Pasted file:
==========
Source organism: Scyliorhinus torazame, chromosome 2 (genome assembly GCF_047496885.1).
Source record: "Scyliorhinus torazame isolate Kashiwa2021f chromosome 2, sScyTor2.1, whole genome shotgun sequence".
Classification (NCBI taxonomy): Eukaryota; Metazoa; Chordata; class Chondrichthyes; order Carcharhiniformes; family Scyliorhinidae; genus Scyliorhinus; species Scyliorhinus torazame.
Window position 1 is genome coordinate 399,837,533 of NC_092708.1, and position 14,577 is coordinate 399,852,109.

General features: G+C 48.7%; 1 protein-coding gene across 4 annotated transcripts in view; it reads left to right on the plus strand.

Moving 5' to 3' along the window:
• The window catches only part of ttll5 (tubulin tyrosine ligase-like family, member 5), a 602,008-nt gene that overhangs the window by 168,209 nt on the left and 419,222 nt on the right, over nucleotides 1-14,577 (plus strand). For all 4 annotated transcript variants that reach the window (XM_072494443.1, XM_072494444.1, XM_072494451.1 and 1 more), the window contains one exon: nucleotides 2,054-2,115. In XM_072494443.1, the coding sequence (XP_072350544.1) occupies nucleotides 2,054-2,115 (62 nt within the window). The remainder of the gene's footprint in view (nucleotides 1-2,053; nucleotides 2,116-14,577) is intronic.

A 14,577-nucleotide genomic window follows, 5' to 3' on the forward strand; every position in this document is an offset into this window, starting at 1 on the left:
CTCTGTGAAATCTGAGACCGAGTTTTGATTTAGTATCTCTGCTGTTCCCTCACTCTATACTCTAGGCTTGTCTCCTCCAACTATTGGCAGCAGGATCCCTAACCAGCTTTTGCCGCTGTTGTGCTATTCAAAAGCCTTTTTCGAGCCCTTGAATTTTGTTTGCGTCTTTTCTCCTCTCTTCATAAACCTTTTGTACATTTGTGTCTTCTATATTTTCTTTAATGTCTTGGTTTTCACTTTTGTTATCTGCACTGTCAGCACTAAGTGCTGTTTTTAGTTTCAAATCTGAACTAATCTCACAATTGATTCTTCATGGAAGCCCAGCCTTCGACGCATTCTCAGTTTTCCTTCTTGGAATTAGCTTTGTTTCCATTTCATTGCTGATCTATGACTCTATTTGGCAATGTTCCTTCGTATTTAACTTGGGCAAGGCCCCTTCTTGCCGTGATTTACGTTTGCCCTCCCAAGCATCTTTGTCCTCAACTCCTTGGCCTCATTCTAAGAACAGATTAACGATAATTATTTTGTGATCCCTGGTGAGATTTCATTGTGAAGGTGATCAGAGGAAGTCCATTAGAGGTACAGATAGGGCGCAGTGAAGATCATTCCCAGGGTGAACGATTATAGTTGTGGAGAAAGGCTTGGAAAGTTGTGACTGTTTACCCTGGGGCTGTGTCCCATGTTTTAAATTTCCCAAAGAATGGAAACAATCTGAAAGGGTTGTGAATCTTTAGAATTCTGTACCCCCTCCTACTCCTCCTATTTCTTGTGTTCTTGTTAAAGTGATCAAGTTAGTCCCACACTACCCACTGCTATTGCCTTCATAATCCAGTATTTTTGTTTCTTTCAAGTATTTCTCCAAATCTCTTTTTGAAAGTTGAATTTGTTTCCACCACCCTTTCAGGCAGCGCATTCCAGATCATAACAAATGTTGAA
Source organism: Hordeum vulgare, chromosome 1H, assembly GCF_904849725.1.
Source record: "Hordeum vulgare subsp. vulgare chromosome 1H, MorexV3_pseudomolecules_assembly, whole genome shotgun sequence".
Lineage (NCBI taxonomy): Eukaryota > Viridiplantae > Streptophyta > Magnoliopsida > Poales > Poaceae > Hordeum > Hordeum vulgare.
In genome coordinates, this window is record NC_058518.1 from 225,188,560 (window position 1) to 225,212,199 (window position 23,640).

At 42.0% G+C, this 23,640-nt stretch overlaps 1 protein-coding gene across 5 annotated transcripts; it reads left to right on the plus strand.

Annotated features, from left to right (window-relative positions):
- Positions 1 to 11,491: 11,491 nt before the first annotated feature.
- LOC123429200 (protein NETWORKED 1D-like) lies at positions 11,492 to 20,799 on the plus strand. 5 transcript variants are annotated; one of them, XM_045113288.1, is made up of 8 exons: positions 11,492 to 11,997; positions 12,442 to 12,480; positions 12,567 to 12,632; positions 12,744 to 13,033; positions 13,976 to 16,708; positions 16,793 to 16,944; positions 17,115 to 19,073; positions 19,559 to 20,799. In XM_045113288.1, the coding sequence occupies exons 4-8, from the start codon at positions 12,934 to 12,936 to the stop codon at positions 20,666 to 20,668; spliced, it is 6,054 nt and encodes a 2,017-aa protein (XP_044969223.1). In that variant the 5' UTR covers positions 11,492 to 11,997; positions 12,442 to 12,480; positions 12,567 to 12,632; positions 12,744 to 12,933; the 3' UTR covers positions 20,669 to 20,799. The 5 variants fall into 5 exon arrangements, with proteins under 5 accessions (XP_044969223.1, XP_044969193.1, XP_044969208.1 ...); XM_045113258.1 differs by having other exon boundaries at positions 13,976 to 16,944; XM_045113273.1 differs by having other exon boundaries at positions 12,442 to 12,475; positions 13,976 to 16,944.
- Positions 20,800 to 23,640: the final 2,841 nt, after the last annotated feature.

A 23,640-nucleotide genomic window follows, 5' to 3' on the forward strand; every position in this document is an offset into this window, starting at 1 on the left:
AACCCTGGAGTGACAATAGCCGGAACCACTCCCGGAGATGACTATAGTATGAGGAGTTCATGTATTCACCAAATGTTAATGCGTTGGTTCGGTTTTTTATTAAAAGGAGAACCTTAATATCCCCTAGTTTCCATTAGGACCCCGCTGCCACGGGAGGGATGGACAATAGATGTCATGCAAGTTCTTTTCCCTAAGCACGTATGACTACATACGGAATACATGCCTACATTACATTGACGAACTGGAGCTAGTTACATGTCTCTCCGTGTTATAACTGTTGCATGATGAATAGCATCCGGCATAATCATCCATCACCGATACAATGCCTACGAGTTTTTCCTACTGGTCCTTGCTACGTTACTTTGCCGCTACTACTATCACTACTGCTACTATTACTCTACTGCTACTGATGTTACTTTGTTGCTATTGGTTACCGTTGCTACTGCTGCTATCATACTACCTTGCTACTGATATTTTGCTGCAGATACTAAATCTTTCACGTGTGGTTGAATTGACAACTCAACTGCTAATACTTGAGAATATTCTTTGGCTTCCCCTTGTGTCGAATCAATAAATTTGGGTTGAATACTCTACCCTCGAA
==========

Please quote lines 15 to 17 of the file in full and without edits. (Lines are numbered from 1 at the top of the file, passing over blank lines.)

Annotated features, from left to right (window-relative positions):
- Positions 1 to 11,491: 11,491 nt before the first annotated feature.
- LOC123429200 (protein NETWORKED 1D-like) lies at positions 11,492 to 20,799 on the plus strand. 5 transcript variants are annotated; one of them, XM_045113288.1, is made up of 8 exons: positions 11,492 to 11,997; positions 12,442 to 12,480; positions 12,567 to 12,632; positions 12,744 to 13,033; positions 13,976 to 16,708; positions 16,793 to 16,944; positions 17,115 to 19,073; positions 19,559 to 20,799. In XM_045113288.1, the coding sequence occupies exons 4-8, from the start codon at positions 12,934 to 12,936 to the stop codon at positions 20,666 to 20,668; spliced, it is 6,054 nt and encodes a 2,017-aa protein (XP_044969223.1). In that variant the 5' UTR covers positions 11,492 to 11,997; positions 12,442 to 12,480; positions 12,567 to 12,632; positions 12,744 to 12,933; the 3' UTR covers positions 20,669 to 20,799. The 5 variants fall into 5 exon arrangements, with proteins under 5 accessions (XP_044969223.1, XP_044969193.1, XP_044969208.1 ...); XM_045113258.1 differs by having other exon boundaries at positions 13,976 to 16,944; XM_045113273.1 differs by having other exon boundaries at positions 12,442 to 12,475; positions 13,976 to 16,944.